Early specialist palliative care treatment does not improve the quality of life for patients diagnosed with the rare cancer mesothelioma when compared to standard care alone, new research led by Curtin University has found.
The research, published in this month’s edition of Thorax, explored whether early specialist palliative care, which involves managing the physical, emotional and spiritual aspects of care, soon after the diagnosis of malignant pleural mesothelioma (MPM) led to an improved quality of life and mood for patients and carers, compared to standard care alone.
Co-author Professor Fraser Brims, from the Curtin Medical School at Curtin University, said malignant pleural mesothelioma was an uncommon cancer of the chest cavity and the lungs caused by exposure to asbestos fibres and affects more than 700 Australians each year.
“The global burden of mesothelioma largely reflects the high use of asbestos throughout the last century, with Australia and the UK having the highest rates in the world. People diagnosed with mesothelioma experience significant symptoms, low quality of life and a low survival rate, and the treatment of mesothelioma remains a significant challenge,” Professor Brims said.
“Previous research has shown that patients diagnosed with other types of cancer may benefit from early specialist palliative care, in conjunction with other relevant treatments, but our research aimed to examine if this was also the case for patients with mesothelioma.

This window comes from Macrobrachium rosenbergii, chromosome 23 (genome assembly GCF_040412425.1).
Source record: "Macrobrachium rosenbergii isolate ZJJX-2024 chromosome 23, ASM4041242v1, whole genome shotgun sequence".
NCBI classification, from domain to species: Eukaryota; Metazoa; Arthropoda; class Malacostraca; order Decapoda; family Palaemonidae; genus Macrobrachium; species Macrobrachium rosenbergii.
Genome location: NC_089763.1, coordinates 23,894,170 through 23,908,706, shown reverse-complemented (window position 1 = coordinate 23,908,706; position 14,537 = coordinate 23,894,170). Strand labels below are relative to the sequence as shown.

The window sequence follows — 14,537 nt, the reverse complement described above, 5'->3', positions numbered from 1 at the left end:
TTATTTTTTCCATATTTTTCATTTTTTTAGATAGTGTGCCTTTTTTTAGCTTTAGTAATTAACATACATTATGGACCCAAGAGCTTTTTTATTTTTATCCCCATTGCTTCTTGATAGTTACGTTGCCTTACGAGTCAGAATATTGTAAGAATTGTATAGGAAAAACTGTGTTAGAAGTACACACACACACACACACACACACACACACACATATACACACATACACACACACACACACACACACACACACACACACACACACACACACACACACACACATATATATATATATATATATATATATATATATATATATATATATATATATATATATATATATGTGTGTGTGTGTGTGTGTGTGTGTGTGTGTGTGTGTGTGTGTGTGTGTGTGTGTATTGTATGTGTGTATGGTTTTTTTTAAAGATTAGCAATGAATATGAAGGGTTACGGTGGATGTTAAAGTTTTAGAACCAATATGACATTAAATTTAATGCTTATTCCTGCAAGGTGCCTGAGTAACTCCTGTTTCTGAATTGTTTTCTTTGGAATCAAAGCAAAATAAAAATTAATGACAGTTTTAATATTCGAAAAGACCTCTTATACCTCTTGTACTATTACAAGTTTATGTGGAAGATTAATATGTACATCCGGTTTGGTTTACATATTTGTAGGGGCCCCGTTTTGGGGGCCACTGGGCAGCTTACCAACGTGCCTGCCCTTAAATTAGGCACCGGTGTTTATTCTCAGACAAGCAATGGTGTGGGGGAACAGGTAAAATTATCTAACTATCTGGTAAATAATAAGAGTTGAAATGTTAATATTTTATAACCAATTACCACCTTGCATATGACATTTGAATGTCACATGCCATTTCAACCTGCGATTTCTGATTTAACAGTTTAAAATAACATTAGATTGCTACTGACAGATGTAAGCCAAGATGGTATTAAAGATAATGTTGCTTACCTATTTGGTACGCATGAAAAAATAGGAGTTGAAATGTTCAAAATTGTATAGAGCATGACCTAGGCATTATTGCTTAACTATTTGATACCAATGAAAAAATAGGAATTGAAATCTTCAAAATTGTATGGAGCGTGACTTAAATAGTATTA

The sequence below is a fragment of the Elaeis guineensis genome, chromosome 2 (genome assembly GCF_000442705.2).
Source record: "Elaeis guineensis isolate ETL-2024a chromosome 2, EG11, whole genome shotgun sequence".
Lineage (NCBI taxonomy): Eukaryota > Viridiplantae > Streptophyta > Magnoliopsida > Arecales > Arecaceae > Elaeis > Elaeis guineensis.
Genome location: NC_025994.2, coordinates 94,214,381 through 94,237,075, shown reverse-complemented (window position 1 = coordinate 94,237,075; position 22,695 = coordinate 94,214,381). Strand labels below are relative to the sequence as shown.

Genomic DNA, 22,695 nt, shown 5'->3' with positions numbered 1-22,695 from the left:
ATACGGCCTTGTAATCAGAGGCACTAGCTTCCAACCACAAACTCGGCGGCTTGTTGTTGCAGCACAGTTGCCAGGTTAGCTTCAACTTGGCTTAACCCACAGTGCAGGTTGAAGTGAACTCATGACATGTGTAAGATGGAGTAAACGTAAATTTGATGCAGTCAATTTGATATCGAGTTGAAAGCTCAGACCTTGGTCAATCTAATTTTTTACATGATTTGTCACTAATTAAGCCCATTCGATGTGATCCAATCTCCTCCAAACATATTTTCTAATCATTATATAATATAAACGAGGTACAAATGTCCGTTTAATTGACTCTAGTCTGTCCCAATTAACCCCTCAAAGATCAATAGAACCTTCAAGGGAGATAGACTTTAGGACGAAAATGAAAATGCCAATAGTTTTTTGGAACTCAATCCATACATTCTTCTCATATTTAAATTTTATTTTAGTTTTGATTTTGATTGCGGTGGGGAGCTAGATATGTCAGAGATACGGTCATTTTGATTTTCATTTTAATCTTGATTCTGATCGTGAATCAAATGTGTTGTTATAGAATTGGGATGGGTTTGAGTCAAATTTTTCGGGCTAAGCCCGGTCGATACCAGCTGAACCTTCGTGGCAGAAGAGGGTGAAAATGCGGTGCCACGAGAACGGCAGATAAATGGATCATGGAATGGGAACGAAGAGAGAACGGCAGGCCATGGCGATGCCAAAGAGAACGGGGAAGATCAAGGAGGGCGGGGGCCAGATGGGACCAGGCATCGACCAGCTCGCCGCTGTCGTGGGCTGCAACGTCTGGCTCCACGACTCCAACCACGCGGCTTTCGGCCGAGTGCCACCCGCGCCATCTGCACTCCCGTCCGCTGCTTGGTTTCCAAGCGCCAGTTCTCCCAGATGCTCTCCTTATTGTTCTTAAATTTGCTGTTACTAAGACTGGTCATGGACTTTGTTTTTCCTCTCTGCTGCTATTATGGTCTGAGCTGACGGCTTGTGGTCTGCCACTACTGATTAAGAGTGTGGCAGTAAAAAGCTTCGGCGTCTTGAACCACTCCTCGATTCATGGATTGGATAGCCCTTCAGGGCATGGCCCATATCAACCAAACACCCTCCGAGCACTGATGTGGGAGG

“We found that the current level of standard care in Australia and the UK is adequately meeting the needs of patients early after the diagnosis of mesothelioma and specialist palliative care was only required on a case-by-case basis.”
Co-author Professor Anoop Chauhan, from Portsmouth Hospitals NHS Trust, explained that the study was the largest randomised controlled trial to date to examine this question in patients with mesothelioma living in Australia and the UK.
“Our findings may help health professionals, carers and family members to further understand the role of early specialist palliative care when treating mesothelioma and to recognise when it is required and when it is not,” Professor Chauhan said.
“Further research is needed to explore which patients and when in their disease trajectory, will most benefit from early specialist palliative care, but it should continue to play a key role in the treatment plan when patients’ pain, symptoms, and psychological care are no longer met by standard care alone.”
The research, sponsored by Portsmouth Hospitals NHS Trust and funded by the British Lung Foundation and Australian Communities Grant, was co-authored by researchers from Australia and the UK.
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